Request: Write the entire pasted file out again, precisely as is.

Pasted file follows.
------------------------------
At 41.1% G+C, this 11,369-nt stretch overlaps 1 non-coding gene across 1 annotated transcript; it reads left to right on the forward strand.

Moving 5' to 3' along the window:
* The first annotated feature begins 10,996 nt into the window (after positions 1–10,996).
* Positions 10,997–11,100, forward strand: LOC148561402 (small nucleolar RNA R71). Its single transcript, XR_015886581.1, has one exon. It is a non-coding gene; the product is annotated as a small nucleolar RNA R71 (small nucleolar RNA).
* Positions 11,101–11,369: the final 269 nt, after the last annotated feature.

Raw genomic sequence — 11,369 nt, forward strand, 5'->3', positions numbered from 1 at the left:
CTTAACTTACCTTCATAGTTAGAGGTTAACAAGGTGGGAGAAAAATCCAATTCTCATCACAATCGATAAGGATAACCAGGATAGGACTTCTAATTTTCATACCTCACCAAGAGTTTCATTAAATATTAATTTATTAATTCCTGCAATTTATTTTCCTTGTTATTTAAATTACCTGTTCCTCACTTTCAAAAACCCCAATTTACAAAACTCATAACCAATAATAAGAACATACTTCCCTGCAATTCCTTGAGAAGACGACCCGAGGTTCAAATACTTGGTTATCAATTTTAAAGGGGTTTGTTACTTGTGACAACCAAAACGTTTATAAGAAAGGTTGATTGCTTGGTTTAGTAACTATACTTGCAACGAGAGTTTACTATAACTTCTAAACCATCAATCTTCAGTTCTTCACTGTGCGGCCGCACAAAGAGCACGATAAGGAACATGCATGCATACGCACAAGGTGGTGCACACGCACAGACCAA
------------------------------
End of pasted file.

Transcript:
At 41.1% G+C, this 11,369-nt stretch overlaps 1 non-coding gene across 1 annotated transcript; it reads left to right on the forward strand.

Moving 5' to 3' along the window:
* The first annotated feature begins 10,996 nt into the window (after positions 1–10,996).
* Positions 10,997–11,100, forward strand: LOC148561402 (small nucleolar RNA R71). Its single transcript, XR_015886581.1, has one exon. It is a non-coding gene; the product is annotated as a small nucleolar RNA R71 (small nucleolar RNA).
* Positions 11,101–11,369: the final 269 nt, after the last annotated feature.

Raw genomic sequence — 11,369 nt, forward strand, 5'->3', positions numbered from 1 at the left:
CTTAACTTACCTTCATAGTTAGAGGTTAACAAGGTGGGAGAAAAATCCAATTCTCATCACAATCGATAAGGATAACCAGGATAGGACTTCTAATTTTCATACCTCACCAAGAGTTTCATTAAATATTAATTTATTAATTCCTGCAATTTATTTTCCTTGTTATTTAAATTACCTGTTCCTCACTTTCAAAAACCCCAATTTACAAAACTCATAACCAATAATAAGAACATACTTCCCTGCAATTCCTTGAGAAGACGACCCGAGGTTCAAATACTTGGTTATCAATTTTAAAGGGGTTTGTTACTTGTGACAACCAAAACGTTTATAAGAAAGGTTGATTGCTTGGTTTAGTAACTATACTTGCAACGAGAGTTTACTATAACTTCTAAACCATCAATCTTCAGTTCTTCACTGTGCGGCCGCACAAAGAGCACGATAAGGAACATGCATGCATACGCACAAGGTGGTGCACACGCACAGACCAA